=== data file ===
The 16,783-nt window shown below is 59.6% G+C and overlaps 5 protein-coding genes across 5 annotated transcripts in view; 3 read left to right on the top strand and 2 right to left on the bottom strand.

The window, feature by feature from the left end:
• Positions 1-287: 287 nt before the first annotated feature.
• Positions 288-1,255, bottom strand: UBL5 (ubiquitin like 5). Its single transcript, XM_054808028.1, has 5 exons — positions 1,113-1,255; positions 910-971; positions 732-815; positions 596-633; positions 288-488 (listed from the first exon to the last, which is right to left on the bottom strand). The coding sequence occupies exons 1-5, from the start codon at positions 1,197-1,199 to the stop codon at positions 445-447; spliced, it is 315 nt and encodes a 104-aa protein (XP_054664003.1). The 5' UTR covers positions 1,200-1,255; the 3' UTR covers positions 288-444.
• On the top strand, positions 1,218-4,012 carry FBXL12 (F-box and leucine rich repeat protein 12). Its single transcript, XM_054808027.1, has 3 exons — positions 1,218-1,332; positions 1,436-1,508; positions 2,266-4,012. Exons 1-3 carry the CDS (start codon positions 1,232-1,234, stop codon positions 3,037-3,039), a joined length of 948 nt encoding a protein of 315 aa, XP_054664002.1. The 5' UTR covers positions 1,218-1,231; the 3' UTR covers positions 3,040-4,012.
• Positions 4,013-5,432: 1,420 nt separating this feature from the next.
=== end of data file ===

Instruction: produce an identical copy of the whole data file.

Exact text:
The 16,783-nt window shown below is 59.6% G+C and overlaps 5 protein-coding genes across 5 annotated transcripts in view; 3 read left to right on the top strand and 2 right to left on the bottom strand.

The window, feature by feature from the left end:
• Positions 1-287: 287 nt before the first annotated feature.
• Positions 288-1,255, bottom strand: UBL5 (ubiquitin like 5). Its single transcript, XM_054808028.1, has 5 exons — positions 1,113-1,255; positions 910-971; positions 732-815; positions 596-633; positions 288-488 (listed from the first exon to the last, which is right to left on the bottom strand). The coding sequence occupies exons 1-5, from the start codon at positions 1,197-1,199 to the stop codon at positions 445-447; spliced, it is 315 nt and encodes a 104-aa protein (XP_054664003.1). The 5' UTR covers positions 1,200-1,255; the 3' UTR covers positions 288-444.
• On the top strand, positions 1,218-4,012 carry FBXL12 (F-box and leucine rich repeat protein 12). Its single transcript, XM_054808027.1, has 3 exons — positions 1,218-1,332; positions 1,436-1,508; positions 2,266-4,012. Exons 1-3 carry the CDS (start codon positions 1,232-1,234, stop codon positions 3,037-3,039), a joined length of 948 nt encoding a protein of 315 aa, XP_054664002.1. The 5' UTR covers positions 1,218-1,231; the 3' UTR covers positions 3,040-4,012.
• Positions 4,013-5,432: 1,420 nt separating this feature from the next.